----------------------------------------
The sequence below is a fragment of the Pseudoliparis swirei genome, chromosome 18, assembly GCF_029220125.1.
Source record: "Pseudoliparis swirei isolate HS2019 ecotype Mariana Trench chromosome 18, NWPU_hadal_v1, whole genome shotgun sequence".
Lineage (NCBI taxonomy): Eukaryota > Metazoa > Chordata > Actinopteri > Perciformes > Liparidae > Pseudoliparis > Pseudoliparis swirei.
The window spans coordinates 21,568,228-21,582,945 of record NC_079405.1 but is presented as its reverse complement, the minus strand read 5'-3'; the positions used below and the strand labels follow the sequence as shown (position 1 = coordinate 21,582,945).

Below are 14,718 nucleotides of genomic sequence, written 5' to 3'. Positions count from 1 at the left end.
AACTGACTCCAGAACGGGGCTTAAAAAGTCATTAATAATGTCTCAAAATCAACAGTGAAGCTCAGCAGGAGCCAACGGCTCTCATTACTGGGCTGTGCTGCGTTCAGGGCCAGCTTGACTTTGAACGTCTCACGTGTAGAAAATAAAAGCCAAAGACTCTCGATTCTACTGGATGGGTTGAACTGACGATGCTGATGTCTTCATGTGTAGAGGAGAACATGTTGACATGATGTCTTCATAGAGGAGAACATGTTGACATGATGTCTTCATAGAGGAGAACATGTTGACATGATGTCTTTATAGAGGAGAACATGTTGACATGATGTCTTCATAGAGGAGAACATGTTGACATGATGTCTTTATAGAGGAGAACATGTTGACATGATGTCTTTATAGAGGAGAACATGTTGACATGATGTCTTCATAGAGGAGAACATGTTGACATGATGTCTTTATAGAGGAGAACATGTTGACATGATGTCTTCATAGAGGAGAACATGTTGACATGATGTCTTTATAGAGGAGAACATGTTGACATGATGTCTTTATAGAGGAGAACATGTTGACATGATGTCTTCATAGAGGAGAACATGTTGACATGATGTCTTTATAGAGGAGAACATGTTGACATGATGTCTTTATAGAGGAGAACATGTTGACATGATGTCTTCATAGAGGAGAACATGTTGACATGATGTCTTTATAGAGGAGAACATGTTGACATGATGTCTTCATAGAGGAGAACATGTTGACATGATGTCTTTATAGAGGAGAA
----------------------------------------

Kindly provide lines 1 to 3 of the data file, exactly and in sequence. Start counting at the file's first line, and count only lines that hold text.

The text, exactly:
The sequence below is a fragment of the Pseudoliparis swirei genome, chromosome 18, assembly GCF_029220125.1.
Source record: "Pseudoliparis swirei isolate HS2019 ecotype Mariana Trench chromosome 18, NWPU_hadal_v1, whole genome shotgun sequence".
Lineage (NCBI taxonomy): Eukaryota > Metazoa > Chordata > Actinopteri > Perciformes > Liparidae > Pseudoliparis > Pseudoliparis swirei.